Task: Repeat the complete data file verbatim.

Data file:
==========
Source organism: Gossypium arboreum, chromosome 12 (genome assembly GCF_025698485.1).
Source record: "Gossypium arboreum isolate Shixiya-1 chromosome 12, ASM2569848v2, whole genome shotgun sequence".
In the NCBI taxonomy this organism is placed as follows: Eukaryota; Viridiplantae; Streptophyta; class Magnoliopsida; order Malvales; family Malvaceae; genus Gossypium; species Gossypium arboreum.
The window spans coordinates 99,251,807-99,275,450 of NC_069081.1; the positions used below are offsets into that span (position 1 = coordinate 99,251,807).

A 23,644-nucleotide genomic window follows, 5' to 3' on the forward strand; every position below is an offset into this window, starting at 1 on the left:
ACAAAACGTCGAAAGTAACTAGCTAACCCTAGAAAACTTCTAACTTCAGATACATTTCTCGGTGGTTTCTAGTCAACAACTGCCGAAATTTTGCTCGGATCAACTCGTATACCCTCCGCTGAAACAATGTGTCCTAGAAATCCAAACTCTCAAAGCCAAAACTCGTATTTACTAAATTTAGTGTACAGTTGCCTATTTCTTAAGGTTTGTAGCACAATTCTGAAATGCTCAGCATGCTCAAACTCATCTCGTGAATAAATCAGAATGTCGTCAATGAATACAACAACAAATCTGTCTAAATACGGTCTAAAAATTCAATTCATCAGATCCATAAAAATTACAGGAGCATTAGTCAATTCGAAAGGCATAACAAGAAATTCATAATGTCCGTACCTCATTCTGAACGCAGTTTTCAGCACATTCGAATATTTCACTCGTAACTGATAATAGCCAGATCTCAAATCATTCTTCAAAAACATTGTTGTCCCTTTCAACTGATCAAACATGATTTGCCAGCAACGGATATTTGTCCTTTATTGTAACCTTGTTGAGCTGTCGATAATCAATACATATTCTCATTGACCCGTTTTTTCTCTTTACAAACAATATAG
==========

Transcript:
Source organism: Gossypium arboreum, chromosome 12 (genome assembly GCF_025698485.1).
Source record: "Gossypium arboreum isolate Shixiya-1 chromosome 12, ASM2569848v2, whole genome shotgun sequence".
In the NCBI taxonomy this organism is placed as follows: Eukaryota; Viridiplantae; Streptophyta; class Magnoliopsida; order Malvales; family Malvaceae; genus Gossypium; species Gossypium arboreum.
The window spans coordinates 99,251,807-99,275,450 of NC_069081.1; the positions used below are offsets into that span (position 1 = coordinate 99,251,807).

A 23,644-nucleotide genomic window follows, 5' to 3' on the forward strand; every position below is an offset into this window, starting at 1 on the left:
ACAAAACGTCGAAAGTAACTAGCTAACCCTAGAAAACTTCTAACTTCAGATACATTTCTCGGTGGTTTCTAGTCAACAACTGCCGAAATTTTGCTCGGATCAACTCGTATACCCTCCGCTGAAACAATGTGTCCTAGAAATCCAAACTCTCAAAGCCAAAACTCGTATTTACTAAATTTAGTGTACAGTTGCCTATTTCTTAAGGTTTGTAGCACAATTCTGAAATGCTCAGCATGCTCAAACTCATCTCGTGAATAAATCAGAATGTCGTCAATGAATACAACAACAAATCTGTCTAAATACGGTCTAAAAATTCAATTCATCAGATCCATAAAAATTACAGGAGCATTAGTCAATTCGAAAGGCATAACAAGAAATTCATAATGTCCGTACCTCATTCTGAACGCAGTTTTCAGCACATTCGAATATTTCACTCGTAACTGATAATAGCCAGATCTCAAATCATTCTTCAAAAACATTGTTGTCCCTTTCAACTGATCAAACATGATTTGCCAGCAACGGATATTTGTCCTTTATTGTAACCTTGTTGAGCTGTCGATAATCAATACATATTCTCATTGACCCGTTTTTTCTCTTTACAAACAATATAG